Consider the very involved assistance that the protagonist, Bernhard Lotz receives throughout the film. A cook hides him in a freight elevator, a call in to the show informs him of a secret window in his former apartment that Lotz is hiding out in, a very generous citizen donates several smoke bombs and hires a man to ignite them to aid in his escape across a rooftop. All of which is done to thunderous applause by the studio audience to the hosts strong encouragement. In stark contrast to the sadistic grannies from the Running Man film, these spectators do not necessarily want to see any bloodshed, and in fact are for the most part rooting for the pursued to win the game and receive his reward.
Further complicating the nature of the film, we are told throughout that the view of the pursuit is dependent on film crews being able to track both parties as they sprint through the city. Yet the candid shots we receive of Lotz in his times of duress and panic, would be impossible to get, or frame for that matter, in live real time. Despite the concerns of the producers, the film takes no effort in producing shots that appear like anything but well blocked, visually pleasing shots of a modestly funded made-for-television film. The only time that we get a glimpse of one of these crews is during a pursuit in a field in which they go by in a helicopter. Beyond this one example they are just as omniscient and unobservable to the subject as the point of view in any other film. This introduces the second layer to the film, in which the content audience is ourselves, watching a film about people watching a man being chased, potentially to his death.
This film was not advertised as a criticism of our own desire for violence, or the potential for violence, in our entertainment, but as a story of tense and nerve wracking pursuit, which puts any one that was interested in the film in the same place as the complacent audience within the film itself. Das Millionenspiel has merged the world’s of the ficiontal narrative and the non-fictional audience and in doing so has done a significantly better job discussing the nature of our violent stories.
It is the mark of any good satire when its absurd material is taken by its target as genuine. After being aired only twice before being shelved for decades due to copyright issues, German citizens reacted to the broadcast of the film as if it was a real television program. People inquired with their broadcasters about their shock that such a program exists, and others called the hotline found within the broadcast of the fictional show to volunteer as contestants as well as hunters.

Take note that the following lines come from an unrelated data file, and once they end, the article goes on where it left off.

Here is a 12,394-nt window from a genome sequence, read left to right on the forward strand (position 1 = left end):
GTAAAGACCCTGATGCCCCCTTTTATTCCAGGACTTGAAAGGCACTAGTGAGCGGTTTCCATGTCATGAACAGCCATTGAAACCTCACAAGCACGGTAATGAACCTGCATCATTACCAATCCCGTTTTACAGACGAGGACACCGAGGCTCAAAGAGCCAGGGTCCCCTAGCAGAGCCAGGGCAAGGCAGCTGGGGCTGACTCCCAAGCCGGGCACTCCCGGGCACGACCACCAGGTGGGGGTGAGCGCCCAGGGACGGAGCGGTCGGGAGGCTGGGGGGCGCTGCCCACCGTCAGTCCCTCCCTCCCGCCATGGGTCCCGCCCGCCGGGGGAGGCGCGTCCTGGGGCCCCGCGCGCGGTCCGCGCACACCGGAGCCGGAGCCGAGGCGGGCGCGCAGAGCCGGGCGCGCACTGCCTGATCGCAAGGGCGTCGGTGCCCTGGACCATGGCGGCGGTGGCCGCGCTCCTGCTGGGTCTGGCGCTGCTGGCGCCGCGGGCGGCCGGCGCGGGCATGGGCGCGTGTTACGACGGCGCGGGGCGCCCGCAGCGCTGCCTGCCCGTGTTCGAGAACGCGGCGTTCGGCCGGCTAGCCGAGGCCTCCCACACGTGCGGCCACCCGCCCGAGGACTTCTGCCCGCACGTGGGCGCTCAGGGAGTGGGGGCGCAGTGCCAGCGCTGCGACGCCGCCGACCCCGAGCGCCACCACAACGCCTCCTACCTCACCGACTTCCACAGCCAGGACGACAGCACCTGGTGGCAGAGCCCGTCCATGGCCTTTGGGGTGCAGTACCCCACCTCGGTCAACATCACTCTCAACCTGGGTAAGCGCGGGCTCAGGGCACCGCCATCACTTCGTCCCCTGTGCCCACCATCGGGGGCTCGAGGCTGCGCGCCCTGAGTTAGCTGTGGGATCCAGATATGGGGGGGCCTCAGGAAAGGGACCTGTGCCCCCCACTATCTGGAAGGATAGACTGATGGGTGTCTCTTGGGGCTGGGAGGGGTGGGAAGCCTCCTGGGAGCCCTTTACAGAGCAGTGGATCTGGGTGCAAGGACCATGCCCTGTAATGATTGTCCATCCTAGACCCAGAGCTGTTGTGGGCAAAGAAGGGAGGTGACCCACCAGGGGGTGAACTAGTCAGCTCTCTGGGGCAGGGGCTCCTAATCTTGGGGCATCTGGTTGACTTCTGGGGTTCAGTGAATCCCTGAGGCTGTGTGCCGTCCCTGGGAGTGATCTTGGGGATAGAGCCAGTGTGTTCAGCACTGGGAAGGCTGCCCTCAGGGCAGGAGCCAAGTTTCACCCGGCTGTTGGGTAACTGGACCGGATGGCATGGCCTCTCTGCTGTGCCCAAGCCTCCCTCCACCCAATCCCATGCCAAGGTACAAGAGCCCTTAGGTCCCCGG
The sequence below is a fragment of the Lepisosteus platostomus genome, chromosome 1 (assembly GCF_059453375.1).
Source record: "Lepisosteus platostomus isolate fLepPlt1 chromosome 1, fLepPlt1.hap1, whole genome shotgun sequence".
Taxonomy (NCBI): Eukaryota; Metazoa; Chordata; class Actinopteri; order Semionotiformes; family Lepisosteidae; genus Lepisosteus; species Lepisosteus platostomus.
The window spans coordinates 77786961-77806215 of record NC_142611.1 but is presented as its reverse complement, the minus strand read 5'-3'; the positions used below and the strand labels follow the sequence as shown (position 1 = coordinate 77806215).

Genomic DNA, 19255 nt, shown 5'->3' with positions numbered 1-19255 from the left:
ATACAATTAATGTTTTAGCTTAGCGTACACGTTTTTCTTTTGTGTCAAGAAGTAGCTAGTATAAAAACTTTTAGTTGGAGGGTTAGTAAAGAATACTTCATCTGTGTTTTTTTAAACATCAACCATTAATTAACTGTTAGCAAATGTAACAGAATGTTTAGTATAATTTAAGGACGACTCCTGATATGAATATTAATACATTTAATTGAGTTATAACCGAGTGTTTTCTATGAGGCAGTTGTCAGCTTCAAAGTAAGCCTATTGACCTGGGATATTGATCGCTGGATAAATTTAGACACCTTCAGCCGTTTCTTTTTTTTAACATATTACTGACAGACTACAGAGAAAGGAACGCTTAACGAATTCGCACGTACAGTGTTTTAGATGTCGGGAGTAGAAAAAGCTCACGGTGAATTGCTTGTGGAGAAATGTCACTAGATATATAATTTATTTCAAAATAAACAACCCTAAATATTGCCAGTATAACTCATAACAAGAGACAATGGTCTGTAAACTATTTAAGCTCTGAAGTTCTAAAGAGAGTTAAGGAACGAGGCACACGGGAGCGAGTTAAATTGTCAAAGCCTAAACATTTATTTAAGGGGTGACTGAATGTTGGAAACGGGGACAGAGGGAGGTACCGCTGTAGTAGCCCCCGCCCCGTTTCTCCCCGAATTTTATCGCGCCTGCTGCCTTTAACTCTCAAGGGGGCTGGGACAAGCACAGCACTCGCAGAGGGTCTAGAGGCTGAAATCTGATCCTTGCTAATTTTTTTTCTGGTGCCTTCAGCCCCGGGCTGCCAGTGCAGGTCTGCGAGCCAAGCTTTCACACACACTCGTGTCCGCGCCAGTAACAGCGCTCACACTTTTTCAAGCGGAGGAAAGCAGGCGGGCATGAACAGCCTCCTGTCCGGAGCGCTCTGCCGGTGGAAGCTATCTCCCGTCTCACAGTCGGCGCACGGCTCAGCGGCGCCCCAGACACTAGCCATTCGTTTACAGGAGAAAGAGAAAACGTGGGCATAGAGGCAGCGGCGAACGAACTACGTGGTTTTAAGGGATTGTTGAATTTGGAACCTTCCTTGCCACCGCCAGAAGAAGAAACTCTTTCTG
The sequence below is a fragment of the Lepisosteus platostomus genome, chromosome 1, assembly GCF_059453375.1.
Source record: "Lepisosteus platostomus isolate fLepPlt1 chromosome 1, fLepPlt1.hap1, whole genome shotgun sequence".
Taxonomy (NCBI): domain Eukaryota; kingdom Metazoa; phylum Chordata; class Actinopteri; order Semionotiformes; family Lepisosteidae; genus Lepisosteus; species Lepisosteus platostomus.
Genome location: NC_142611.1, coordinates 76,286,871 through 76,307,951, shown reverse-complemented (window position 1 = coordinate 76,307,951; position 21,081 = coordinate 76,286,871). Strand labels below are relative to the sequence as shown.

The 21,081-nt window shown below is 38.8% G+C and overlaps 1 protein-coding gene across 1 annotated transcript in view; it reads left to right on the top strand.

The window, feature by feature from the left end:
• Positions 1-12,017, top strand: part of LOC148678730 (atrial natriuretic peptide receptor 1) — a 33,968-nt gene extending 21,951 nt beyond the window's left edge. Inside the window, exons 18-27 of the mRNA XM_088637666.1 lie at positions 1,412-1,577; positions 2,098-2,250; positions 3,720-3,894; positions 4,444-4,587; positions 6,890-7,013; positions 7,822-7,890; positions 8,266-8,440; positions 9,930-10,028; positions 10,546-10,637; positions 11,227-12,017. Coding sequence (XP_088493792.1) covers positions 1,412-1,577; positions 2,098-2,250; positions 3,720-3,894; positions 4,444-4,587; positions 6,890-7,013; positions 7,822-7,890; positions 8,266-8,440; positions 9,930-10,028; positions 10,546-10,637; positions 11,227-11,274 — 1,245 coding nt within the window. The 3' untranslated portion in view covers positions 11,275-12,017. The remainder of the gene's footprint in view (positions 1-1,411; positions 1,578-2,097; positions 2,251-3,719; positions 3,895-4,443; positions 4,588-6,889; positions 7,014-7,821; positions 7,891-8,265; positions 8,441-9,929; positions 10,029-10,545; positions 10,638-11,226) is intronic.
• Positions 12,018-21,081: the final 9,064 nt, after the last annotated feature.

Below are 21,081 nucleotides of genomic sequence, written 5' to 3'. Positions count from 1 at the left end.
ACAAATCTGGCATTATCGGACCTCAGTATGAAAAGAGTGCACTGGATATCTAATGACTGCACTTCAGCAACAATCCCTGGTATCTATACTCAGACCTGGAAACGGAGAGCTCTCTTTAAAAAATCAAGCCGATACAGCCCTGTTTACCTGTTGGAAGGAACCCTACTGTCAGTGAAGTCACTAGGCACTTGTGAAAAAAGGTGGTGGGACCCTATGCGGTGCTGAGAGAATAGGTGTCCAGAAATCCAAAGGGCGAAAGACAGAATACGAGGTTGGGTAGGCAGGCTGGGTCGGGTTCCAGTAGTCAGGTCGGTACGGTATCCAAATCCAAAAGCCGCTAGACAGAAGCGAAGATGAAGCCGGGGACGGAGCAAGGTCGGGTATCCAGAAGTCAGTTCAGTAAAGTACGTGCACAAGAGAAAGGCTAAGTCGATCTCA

Although it is easy to see through the fiction of the film now, many of the elements of the program that would appear strange to television viewers circa 1970 are incredibly commonplace now. The intercutting advertisements was an alien concept to the German public television viewers. The vox populi interviews that are now the cornerstone of day time television and 24 hour news was also a very strange concept. Welcomed or not, the structure of the Millions Game is closer to modern day television than I think most people are comfortable considering.
What is still the most important thing to note however is the audience’s relation to the game itself. Although some abhor the brutal potential of the game, they still watch it. Even though they may not be calling for the death of Lotz, their enthrallment in the narrative of the pursuit still makes them a key player in this man’s potential demise. After all, their wouldn’t be a Millions Game if no one wanted to watch someone potentially get murdered in a city street. This brings the inclusion of ratings hungry sponsors to the fore front, as they constantly remind us that not only is a chase to the death not only entertaining, but a serious cash cow as well.
Although the production-centric framing of the film keeps it from being quite as tense, and enthralling as the bloodsport films that would follow it, this film has succeeded tremendously in getting me to question why I pursue such violent programming when I consider myself a non-violent person. After all, I am above the sociopathic spectators in the Circus Maximus of old. Right?
*run through a rather shaky German translator